Robert’s are technically less ambitious, although they certainly reflect a similar interest in working with complex patterns of verse—as evidenced by the three unusual thirteen-line stanzas of “Upon a wretch that wastes away/ Consumed with wants.” Here the complex rhyme scheme (aab cccb ddeeb) and the varying line length (886886-33666 syllables) are reminiscent of the countess’s experiments, as indeed are many of Sidney’s pastorals and songs. None of the patterns exactly matches those of Mary and the diction is naturally closer to the typical love poetry of the era (such as in England’s Helicon, 1600) than to her psalms, but they arise from the same fascination with formal experimentation: Just as in Mary’s psalms only once is the stanzaic pattern repeated, so in Sidney’s twenty-four songs he never repeats a pattern, and within particular poems, too, he displays a technical virtuosity comparable to that of his brother and sister.
Song 1, “O eyes, a lights devine,” for example, skillfully mixes lines of varied length, with a predominantly iambic beat. Like both Philip and Mary, he uses feminine rhyme very skillfully in the songs (as in Song 10, “You whoe fauor doe enioy”), and his technical skill is seen in such sophisticated mixtures as blending of rhyming anapests with the regular iambics in Song 4 (“My soule is purest fine/ doth not aspyre”). Like Mary, Sidney shows an excellent control of movement and balance within single lines, as, for example, in the final lines of Sonnet 21: “Or if on mee from my fayre heauen are seen/ Some scattred beames: Know sutch heate giues theyre light/ as frosty mornings Sun: as Moonshyne night.”
If Sidney shares something of Mary’s technical daring, the most important influence is nevertheless that of his brother. Sidney’s sequence is clearly modeled on Astrophel and Stella (1591): It mingles sonnets with longer, more emotionally diffuse songs, and like Philip’s sequence, Sidney’s contains an interesting transformation of biographical reference into a devious fiction. The whole sequence is characterized by an opaque melancholy, a mood of disturbance and brooding, which, while endemic to Petrarchan sonnets in general, nevertheless takes as its subject Sidney’s reading of his own political and personal career. While the collection is a typical Petrarchan miscellany, it is united even less than Astrophel and Stella by narrative or personas and is held together, more explicitly than in any other collection of late Elizabethan lyrics, by that most powerful of institutions and ideological forces, the Elizabethan court.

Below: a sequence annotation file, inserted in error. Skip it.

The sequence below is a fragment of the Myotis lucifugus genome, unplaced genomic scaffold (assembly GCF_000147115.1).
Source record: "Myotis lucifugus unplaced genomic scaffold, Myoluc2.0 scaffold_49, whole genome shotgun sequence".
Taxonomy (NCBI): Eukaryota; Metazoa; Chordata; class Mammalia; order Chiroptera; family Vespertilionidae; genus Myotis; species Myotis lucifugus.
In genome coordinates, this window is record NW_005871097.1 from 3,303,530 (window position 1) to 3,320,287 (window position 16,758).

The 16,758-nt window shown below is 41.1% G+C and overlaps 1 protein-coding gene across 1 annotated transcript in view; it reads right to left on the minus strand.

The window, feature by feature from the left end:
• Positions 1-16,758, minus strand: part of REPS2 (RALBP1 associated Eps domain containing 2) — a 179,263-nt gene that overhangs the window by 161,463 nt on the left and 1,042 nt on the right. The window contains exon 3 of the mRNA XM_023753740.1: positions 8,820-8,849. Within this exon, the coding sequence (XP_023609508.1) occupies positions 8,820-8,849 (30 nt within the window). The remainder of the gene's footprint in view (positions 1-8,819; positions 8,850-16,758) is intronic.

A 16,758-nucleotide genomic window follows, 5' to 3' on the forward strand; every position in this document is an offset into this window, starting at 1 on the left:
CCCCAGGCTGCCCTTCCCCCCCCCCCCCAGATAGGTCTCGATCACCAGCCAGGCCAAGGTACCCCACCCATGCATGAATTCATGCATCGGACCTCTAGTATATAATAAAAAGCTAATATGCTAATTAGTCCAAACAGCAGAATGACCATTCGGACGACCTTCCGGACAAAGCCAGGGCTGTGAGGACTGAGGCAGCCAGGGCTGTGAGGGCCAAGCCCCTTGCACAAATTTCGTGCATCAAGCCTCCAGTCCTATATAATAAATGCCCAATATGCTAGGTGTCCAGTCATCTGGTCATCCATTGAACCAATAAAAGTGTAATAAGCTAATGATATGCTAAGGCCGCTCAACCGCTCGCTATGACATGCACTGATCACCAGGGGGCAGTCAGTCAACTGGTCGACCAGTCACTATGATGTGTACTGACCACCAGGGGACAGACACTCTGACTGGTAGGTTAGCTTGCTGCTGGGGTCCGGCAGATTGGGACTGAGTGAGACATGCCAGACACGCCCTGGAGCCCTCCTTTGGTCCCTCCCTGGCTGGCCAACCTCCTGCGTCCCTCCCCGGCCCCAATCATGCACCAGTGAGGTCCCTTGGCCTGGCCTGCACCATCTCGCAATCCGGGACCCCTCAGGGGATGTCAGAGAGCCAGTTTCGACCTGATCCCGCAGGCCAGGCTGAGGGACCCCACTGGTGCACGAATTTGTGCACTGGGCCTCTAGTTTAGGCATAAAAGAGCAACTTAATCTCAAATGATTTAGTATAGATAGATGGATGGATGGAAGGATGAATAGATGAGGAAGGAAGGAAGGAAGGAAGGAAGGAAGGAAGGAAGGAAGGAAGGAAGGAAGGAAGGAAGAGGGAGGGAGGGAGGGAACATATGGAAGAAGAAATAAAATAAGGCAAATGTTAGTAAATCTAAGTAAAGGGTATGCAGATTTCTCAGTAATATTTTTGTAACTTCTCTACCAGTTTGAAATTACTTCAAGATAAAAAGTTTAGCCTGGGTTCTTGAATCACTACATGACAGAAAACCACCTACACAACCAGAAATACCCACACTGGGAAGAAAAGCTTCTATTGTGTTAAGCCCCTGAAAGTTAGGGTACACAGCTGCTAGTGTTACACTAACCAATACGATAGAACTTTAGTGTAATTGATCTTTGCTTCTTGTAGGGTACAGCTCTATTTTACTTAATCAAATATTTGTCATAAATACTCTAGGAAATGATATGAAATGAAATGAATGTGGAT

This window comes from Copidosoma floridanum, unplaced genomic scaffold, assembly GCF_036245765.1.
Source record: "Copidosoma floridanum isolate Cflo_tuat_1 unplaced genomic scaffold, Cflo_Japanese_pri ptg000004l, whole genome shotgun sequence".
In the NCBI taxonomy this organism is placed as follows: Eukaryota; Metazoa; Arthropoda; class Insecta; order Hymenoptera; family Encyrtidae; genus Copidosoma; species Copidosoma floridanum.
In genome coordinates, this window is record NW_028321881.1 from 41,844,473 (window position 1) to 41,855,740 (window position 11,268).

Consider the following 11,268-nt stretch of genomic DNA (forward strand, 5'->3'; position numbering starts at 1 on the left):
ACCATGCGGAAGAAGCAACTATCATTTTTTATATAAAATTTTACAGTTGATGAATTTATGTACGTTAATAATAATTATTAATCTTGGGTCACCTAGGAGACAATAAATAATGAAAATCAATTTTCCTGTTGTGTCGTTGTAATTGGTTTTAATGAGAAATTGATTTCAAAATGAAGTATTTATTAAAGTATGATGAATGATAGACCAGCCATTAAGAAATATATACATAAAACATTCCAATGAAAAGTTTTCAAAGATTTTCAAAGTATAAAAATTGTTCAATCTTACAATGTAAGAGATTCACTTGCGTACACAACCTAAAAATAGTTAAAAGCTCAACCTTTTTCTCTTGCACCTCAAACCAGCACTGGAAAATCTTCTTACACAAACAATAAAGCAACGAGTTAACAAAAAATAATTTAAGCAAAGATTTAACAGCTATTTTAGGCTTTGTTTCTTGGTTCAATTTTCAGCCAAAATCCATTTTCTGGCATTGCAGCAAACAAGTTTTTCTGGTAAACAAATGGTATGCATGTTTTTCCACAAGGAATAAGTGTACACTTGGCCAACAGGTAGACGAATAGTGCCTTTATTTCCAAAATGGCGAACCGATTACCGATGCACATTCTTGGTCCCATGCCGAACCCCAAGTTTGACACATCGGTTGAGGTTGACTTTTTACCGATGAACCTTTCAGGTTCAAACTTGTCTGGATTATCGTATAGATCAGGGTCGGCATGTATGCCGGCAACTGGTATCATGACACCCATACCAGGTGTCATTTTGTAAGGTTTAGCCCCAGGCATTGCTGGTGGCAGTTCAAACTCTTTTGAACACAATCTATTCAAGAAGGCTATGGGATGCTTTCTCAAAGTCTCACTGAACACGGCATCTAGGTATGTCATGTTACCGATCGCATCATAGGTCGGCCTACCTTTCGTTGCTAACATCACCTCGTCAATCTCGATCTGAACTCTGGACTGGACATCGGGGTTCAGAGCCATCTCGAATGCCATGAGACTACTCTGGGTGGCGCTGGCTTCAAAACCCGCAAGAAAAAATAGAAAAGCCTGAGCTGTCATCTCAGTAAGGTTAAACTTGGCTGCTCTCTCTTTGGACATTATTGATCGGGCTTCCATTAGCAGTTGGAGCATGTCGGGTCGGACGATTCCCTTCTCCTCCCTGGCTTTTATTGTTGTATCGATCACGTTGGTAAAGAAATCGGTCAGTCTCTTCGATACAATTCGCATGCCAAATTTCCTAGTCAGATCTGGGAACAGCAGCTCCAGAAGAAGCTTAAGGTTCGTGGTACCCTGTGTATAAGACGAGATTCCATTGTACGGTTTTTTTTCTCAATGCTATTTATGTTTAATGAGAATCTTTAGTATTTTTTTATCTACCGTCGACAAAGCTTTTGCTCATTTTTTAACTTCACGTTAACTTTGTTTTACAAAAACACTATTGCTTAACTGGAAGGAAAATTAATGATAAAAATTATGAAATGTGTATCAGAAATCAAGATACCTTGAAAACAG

Writing from the Low Countries
Robert’s poetry was probably written during his long, frustrating tour of duty in the Low Countries, perhaps begun (like Mary’s) in the late 1580’s but (at least in the one extant copy) copied probably at some time between 1596 and 1598. Perhaps Sidney’s poetry was a reaction not only to his depressing exile from England but also to the melancholy duty of occupying his brother’s old post. Much of Sidney’s verse could be read as a moving expression of a frustrated politician’s world of escape, yearning for his wife and children and home at Penshurst.
Sonnet 7, “The hardy Captein vnusde to retyre,” speaks directly of his turning from the Low Countries “to the West” where “loue fast holds his hart” (Song 6). The sixth song of the collection is an especially revealing piece—as well as being the most impressive poetically. Like Ralegh’s...
(The entire section is 2821 words.)